I bought a book I had been wanting to read for a long time the other day. It was secondhand , but in good overall condition. However, when I set upon reading it , I noticed with some annoyance that it's previous owner had underlined many lines and passages in the first half of the book. It's not so much for the aesthetic marring of the pages that this bothers me , so much as the fact that as I read along I always pay special attention to what was underlined. After all, if it was important enough for the previous reader to take pen in hand, it must be more significant than the other stuff. As I went along though, it seem to me that most of the marked passages were random, oddball, and not in any obvious way to me more relevant than unmarked passages. I began to wonder about this reader. Here was an eloquent work with pearls of wisdom sliding by left and right, and yet the oddest, almost throwaway items were being tagged as significant. I began to make a mental profile of Reader X. I determined that he/she was probably a student forced to read the book and really didn't know what to look for. Reader X could not have had much of a feel for the work because only half of the book was marked up, and hey, they sold it off to a used bookstore, so there could not have been much of a bond there. As I pushed on into the parts that Reader X had left unmarked I'd come across some stray item that seemed random enough to have been underlined by their busy pen, and I would laugh to myself that they missed out on that one.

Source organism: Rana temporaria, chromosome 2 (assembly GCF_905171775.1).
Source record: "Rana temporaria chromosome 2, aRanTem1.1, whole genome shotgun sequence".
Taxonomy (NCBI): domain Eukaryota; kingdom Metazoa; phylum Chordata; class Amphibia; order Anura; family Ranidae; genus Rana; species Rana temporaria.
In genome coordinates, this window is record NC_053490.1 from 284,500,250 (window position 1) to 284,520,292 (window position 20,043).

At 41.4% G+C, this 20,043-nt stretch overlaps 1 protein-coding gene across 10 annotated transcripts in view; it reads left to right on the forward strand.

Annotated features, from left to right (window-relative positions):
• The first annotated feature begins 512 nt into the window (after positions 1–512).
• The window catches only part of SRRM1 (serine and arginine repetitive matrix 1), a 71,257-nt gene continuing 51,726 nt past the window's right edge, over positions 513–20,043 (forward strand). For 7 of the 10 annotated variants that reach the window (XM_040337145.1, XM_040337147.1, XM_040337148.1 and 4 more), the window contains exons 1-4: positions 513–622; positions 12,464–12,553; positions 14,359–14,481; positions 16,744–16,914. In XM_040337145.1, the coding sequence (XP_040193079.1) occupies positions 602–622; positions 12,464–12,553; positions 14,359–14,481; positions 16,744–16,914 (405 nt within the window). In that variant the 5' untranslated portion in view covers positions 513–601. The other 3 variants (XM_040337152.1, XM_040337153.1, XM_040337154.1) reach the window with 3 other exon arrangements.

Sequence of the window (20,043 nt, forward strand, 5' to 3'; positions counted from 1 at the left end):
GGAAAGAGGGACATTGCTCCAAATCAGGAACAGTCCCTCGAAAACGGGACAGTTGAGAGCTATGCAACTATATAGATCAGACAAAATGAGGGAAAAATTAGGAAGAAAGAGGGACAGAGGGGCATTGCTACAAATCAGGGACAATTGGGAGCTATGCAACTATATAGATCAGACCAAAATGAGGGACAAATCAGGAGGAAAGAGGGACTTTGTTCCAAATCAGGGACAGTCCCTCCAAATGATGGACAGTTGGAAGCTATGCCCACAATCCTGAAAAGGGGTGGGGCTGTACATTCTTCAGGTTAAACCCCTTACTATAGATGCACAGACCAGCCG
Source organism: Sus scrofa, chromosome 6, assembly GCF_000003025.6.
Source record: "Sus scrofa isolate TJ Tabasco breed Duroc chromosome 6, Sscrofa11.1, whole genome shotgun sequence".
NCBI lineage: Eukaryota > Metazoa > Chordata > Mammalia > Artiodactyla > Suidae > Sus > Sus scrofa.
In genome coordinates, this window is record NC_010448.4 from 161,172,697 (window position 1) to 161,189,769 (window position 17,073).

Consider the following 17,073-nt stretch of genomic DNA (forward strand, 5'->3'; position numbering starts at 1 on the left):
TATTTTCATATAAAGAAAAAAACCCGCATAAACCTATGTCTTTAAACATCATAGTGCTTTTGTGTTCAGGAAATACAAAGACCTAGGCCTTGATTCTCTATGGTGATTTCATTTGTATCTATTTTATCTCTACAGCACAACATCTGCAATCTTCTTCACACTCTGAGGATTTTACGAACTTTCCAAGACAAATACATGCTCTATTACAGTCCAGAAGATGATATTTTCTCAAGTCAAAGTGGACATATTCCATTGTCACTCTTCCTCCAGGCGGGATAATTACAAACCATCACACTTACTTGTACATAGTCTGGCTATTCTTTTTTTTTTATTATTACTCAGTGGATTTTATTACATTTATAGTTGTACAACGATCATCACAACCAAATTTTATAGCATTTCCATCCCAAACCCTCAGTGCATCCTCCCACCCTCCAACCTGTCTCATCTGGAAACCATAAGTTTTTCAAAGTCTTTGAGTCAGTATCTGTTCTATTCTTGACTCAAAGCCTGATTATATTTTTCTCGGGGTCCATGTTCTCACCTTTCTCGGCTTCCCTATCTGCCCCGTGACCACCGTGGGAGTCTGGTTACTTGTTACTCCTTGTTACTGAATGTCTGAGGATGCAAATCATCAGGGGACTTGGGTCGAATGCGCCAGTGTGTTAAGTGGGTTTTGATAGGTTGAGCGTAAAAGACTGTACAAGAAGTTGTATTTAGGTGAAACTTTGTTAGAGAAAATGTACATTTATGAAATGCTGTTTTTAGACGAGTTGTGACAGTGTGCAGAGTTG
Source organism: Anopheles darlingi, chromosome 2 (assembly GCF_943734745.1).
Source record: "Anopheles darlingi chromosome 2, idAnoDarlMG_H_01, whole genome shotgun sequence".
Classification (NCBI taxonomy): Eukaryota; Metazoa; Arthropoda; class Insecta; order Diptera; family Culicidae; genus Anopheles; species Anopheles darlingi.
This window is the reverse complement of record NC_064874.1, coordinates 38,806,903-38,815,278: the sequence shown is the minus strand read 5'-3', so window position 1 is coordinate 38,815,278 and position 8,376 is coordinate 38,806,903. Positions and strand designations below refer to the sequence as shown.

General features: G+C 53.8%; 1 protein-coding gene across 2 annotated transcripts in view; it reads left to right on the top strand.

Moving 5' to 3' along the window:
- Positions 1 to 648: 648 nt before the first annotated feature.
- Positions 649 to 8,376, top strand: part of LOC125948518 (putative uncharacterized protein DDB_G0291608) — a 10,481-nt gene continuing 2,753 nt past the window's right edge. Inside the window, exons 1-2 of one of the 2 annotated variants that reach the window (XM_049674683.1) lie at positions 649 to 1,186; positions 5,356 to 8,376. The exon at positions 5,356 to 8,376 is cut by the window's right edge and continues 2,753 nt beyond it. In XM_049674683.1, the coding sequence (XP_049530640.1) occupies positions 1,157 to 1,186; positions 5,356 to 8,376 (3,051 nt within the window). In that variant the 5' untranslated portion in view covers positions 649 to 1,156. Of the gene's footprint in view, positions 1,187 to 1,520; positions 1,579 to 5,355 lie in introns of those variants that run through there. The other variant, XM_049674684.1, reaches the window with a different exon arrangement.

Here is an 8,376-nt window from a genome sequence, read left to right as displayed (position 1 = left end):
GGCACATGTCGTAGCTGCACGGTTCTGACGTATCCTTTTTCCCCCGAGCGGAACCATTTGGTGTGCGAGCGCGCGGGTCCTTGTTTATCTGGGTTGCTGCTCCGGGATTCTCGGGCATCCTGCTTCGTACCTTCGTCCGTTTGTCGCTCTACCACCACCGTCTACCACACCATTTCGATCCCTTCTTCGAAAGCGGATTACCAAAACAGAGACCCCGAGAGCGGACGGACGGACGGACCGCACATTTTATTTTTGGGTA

And then it occurred to me. There really was no telling what this reader had in mind. The stuff that I considered important might seem as offbeat to them as theirs seemed to me. They might have been at a level of journey were they needed those particular thoughts to help them along. Or perhaps they were so far in their journey that they saw relevance in things that I could not. I am not much of an under liner myself by habit, but I wondered if I re-read a book that I had underlined passages in, say, ten years ago, would those items still be the most significant things in that work to me? I think we are often exposed to things when it is not time for us to "see" them and they have a tendency to "bounce off." I had read Christ say "Let he who has ears hear," for years before I finally had "ears" to really here what He had to say. So it was not right to judge poor Reader X too harshly. In fact, I paid closer attention to things I would have glanced through otherwise, and perhaps had a fuller, more rounded read of the subject matter than I otherwise would have.

And at least Reader X didn't use a highlighter pen... Those are just annoying!

Tuesday, December 16, 2008

Angels in the Architecture

"Are not all angels ministering spirits sent to serve those who will inherit salvation?"--Hebrews

"Satan himself masquerades as an angel of light."--2nd Corinthians